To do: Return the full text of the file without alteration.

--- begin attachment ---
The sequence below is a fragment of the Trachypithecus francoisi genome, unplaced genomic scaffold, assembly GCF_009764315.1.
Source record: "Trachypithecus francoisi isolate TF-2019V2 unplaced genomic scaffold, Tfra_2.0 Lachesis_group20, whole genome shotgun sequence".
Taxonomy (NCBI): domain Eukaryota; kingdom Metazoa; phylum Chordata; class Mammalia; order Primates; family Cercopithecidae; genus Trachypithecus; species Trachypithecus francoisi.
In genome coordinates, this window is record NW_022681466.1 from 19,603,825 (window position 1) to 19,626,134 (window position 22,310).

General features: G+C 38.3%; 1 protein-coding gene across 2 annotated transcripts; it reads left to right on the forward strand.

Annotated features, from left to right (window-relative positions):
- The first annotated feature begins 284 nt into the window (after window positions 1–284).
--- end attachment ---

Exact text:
The sequence below is a fragment of the Trachypithecus francoisi genome, unplaced genomic scaffold, assembly GCF_009764315.1.
Source record: "Trachypithecus francoisi isolate TF-2019V2 unplaced genomic scaffold, Tfra_2.0 Lachesis_group20, whole genome shotgun sequence".
Taxonomy (NCBI): domain Eukaryota; kingdom Metazoa; phylum Chordata; class Mammalia; order Primates; family Cercopithecidae; genus Trachypithecus; species Trachypithecus francoisi.
In genome coordinates, this window is record NW_022681466.1 from 19,603,825 (window position 1) to 19,626,134 (window position 22,310).

General features: G+C 38.3%; 1 protein-coding gene across 2 annotated transcripts; it reads left to right on the forward strand.

Annotated features, from left to right (window-relative positions):
- The first annotated feature begins 284 nt into the window (after window positions 1–284).